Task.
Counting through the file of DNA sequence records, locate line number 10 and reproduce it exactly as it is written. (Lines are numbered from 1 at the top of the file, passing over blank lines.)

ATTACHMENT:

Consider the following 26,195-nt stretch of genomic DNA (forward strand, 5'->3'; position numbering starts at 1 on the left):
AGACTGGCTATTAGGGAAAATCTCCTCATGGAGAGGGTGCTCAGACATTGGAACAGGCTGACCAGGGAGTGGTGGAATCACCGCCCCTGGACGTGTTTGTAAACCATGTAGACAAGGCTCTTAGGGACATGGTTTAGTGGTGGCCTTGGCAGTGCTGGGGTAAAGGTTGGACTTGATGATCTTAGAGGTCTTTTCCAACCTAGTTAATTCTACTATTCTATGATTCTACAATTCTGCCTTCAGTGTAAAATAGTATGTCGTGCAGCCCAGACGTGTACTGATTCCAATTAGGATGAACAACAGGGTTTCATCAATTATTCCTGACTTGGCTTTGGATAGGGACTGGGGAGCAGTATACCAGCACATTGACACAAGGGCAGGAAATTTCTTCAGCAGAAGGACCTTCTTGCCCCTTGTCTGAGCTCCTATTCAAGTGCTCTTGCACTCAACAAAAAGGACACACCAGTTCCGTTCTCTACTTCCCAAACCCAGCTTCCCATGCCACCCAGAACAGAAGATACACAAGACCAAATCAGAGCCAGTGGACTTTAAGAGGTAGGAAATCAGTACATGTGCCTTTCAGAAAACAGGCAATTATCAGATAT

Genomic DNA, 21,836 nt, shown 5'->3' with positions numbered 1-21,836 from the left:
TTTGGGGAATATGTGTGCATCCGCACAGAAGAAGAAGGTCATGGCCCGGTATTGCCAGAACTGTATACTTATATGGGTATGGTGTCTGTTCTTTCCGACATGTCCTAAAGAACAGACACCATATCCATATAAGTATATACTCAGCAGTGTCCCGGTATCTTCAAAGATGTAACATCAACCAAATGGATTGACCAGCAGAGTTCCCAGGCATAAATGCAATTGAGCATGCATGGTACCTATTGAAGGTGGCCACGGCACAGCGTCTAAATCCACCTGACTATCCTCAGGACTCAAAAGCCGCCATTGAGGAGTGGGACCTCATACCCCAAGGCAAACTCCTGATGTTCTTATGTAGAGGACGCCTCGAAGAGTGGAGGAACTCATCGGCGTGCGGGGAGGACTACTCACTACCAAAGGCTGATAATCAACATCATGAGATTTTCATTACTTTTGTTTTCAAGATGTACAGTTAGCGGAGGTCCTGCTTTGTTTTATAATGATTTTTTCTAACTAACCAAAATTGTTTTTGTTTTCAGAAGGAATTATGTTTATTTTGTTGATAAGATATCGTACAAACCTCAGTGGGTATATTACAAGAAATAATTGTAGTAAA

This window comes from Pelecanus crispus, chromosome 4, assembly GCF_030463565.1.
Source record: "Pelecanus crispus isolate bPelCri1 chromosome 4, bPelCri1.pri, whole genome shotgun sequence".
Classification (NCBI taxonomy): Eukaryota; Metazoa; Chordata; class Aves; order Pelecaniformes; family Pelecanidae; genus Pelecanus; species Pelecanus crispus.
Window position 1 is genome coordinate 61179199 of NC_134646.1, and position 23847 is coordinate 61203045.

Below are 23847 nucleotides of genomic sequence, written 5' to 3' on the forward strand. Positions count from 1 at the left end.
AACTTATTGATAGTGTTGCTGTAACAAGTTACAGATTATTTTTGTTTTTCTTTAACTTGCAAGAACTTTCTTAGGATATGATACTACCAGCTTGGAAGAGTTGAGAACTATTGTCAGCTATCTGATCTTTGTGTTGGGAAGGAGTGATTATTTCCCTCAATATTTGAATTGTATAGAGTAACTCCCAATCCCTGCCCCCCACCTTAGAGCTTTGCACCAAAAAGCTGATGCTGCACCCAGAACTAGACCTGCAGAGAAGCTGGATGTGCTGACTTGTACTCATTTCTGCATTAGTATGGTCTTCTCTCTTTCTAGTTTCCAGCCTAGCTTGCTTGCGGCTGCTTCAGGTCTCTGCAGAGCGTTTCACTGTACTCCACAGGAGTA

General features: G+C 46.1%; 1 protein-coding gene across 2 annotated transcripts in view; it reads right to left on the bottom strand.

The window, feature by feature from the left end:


AACTTATTGATAGTGTTGCTGTAACAAGTTACAGATTATTTTTGTTTTTCTTTAACTTGCAAGAACTTTCTTAGGATATGATACTACCAGCTTGGAAGAGTTGAGAACTATTGTCAGCTATCTGATCTTTGTGTTGGGAAGGAGTGATTATTTCCCTCAATATTTGAATTGTATAGAGTAACTCCCAATCCCTGCCCCCCACCTTAGAGCTTTGCACCAAAAAGCTGATGCTGCACCCAGAACTAGACCTGCAGAGAAGCTGGATGTGCTGACTTGTACTCATTTCTGCATTAGTATGGTCTTCTCTCTTTCTAGTTTCCAGCCTAGCTTGCTTGCGGCTGCTTCAGGTCTCTGCAGAGCGTTTCACTGTACTCCACAGGAGTA